Two words, my friends: Berry. Season.
One of the best seasons in my humble opinion (which is funny since I’m not really a fan a fruit, but even I’ll take a bowl full of fresh, local strawberries and cream any day). But sadly, up here in the Northeast it always seems to be one of the shortest seasons as well.
While the fruit is particularly enjoyable during this time of year, most of what makes it so enticing to me is the fact that it’s local and can often be found plastic and packaging free. So when berry season rolls around I make the most of it by eating my weight in fresh strawberries with cream and then freezing jars full of berries to enjoy in smoothies all year round. Since frozen berries in the store always are packaging in plastic, freezing them on my own is the only way choose to get them.
Freezing strawberries is easy, but there is a trick to keeping them from sticking together. If you just throw them all in a jar and toss it in the freezer you’re going to end up with a solid chunk of strawberries that will need to be thawed before use (there is nothing wrong with this approach and I’ve been known to do it myself when I’m feeling lazy. Hey it all tastes the same in a smoothie, right?). But my aunt taught me that there is a way you can keep all those berries separate and slightly easier to use.
What you’ll need:
- Strawberries (or any type of fruit really)
- A knife (If you want them frozen in smaller pieces)
- A baking sheet (I use the lid to one of my cake pans)
- A container to store them in (My go-to is a mason jar)
- A funnel (Optional)
- A spatula (Optional)
Start with some fresh strawberries (or any berries really, but I just happen to have strawberries here). If you’re berries are dirty, or you aren’t sure where they came from give them a rinse and allow them to dry thoroughly. The berries I’m using were clean and from an incredibly local organic farm, so I skipped the cleaning step.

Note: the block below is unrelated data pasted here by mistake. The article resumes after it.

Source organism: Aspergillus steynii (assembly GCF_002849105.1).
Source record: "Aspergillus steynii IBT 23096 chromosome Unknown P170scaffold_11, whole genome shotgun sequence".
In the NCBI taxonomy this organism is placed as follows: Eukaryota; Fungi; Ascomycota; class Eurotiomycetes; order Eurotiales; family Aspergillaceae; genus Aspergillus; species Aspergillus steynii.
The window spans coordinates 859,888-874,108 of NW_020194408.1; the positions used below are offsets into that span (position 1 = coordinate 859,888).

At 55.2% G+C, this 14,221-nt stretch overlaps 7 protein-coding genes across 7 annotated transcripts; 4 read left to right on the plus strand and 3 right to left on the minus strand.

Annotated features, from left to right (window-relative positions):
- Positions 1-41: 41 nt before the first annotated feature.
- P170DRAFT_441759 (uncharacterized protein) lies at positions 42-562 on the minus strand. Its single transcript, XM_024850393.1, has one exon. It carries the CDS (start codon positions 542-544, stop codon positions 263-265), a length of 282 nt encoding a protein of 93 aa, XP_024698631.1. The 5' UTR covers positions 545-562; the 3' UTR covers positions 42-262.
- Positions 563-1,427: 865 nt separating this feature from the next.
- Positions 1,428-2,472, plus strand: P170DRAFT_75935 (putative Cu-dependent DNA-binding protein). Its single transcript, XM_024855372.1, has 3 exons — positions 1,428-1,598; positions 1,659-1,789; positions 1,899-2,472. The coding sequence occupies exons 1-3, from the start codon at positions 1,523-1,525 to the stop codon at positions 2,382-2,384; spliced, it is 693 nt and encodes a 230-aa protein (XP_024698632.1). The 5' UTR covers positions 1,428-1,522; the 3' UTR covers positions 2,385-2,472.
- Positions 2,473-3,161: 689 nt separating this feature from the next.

If you want, you can take the tops off of your berries, which is what I generally do, although this step is optional. Turns out the tops of strawberries are 100% edible, and won’t change the taste or texture of your future smoothie.
Next, slice your strawberries into whatever size pieces you want. I like to make them bite-sized, because I find these are easier to blend.
Lay the strawberries out on your baking tray (or cake pan lid, or the bottom of your cake pan, or just on a plate….we don’t judge here). The key to this step is making sure your berries aren’t touching. The berries can be close than in the image above, but they just need enough space in between each other so they don’t freeze together.
Once your berries are laid out in a single layer, pop them into a freezer until frozen solid. I generally leave them in there in between 1-3 hours.
Once your berries are frozen solid, take them out of the freezer and immediately put them into a freezer safe container.
This is where the spatula and funnel can come in handy.
The more you touch the berries the faster they melt, and the fast they melt the more likely they are to stick together. So to avoid touching them as much as possible, I use a spatula to pick them up.
And then because my aim is bad, I put a funnel on top of my jar to catch them so they don’t fall.
As soon as the berries are in the jar put it back in the freezer, but be sire to label it first. I always think I’m going to remember what’s what in my freezer or how long soething has been in there, and then a year goes by and I’m left to ask myself “strawberries or venison?”. Two things you really don’t want to mix up.
Since we aren’t freezing liquid we don’t have to worry about filling the jar too full, and if you want you can put berries all the way to the top (as long as the lid fits on correctly). But I like to still leave in inch or so of space at the stop so that I can go back after my berries have been in the jar for awhile and shake it to make sure that they are freezing separately.